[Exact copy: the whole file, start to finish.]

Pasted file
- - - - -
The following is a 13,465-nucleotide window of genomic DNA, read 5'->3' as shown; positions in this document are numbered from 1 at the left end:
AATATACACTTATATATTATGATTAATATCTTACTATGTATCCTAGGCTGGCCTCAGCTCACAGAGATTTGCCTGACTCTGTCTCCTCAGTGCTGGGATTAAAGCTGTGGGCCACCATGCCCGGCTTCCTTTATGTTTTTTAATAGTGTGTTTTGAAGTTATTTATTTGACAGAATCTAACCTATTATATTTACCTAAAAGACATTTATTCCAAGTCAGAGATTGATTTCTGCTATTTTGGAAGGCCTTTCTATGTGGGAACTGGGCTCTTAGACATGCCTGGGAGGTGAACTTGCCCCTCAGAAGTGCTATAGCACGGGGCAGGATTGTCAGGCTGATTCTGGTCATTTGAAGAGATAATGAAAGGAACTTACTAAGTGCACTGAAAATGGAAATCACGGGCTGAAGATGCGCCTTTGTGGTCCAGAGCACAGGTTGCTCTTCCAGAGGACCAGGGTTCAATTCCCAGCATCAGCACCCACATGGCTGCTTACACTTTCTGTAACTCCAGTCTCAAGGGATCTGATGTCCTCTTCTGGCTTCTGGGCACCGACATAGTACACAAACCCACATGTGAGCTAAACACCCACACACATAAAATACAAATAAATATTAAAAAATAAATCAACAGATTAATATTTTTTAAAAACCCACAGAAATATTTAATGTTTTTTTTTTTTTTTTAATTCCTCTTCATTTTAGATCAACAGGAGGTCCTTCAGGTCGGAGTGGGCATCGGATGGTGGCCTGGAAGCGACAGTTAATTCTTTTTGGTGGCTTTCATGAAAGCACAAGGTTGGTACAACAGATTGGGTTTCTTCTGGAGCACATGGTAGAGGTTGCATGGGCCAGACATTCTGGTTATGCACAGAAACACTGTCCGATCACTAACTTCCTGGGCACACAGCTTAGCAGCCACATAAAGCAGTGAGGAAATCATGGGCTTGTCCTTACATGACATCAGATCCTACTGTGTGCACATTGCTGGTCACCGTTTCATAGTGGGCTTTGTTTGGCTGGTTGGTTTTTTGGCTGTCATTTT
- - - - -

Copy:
The following is a 13,465-nucleotide window of genomic DNA, read 5'->3' as shown; positions in this document are numbered from 1 at the left end:
AATATACACTTATATATTATGATTAATATCTTACTATGTATCCTAGGCTGGCCTCAGCTCACAGAGATTTGCCTGACTCTGTCTCCTCAGTGCTGGGATTAAAGCTGTGGGCCACCATGCCCGGCTTCCTTTATGTTTTTTAATAGTGTGTTTTGAAGTTATTTATTTGACAGAATCTAACCTATTATATTTACCTAAAAGACATTTATTCCAAGTCAGAGATTGATTTCTGCTATTTTGGAAGGCCTTTCTATGTGGGAACTGGGCTCTTAGACATGCCTGGGAGGTGAACTTGCCCCTCAGAAGTGCTATAGCACGGGGCAGGATTGTCAGGCTGATTCTGGTCATTTGAAGAGATAATGAAAGGAACTTACTAAGTGCACTGAAAATGGAAATCACGGGCTGAAGATGCGCCTTTGTGGTCCAGAGCACAGGTTGCTCTTCCAGAGGACCAGGGTTCAATTCCCAGCATCAGCACCCACATGGCTGCTTACACTTTCTGTAACTCCAGTCTCAAGGGATCTGATGTCCTCTTCTGGCTTCTGGGCACCGACATAGTACACAAACCCACATGTGAGCTAAACACCCACACACATAAAATACAAATAAATATTAAAAAATAAATCAACAGATTAATATTTTTTAAAAACCCACAGAAATATTTAATGTTTTTTTTTTTTTTTTAATTCCTCTTCATTTTAGATCAACAGGAGGTCCTTCAGGTCGGAGTGGGCATCGGATGGTGGCCTGGAAGCGACAGTTAATTCTTTTTGGTGGCTTTCATGAAAGCACAAGGTTGGTACAACAGATTGGGTTTCTTCTGGAGCACATGGTAGAGGTTGCATGGGCCAGACATTCTGGTTATGCACAGAAACACTGTCCGATCACTAACTTCCTGGGCACACAGCTTAGCAGCCACATAAAGCAGTGAGGAAATCATGGGCTTGTCCTTACATGACATCAGATCCTACTGTGTGCACATTGCTGGTCACCGTTTCATAGTGGGCTTTGTTTGGCTGGTTGGTTTTTTGGCTGTCATTTT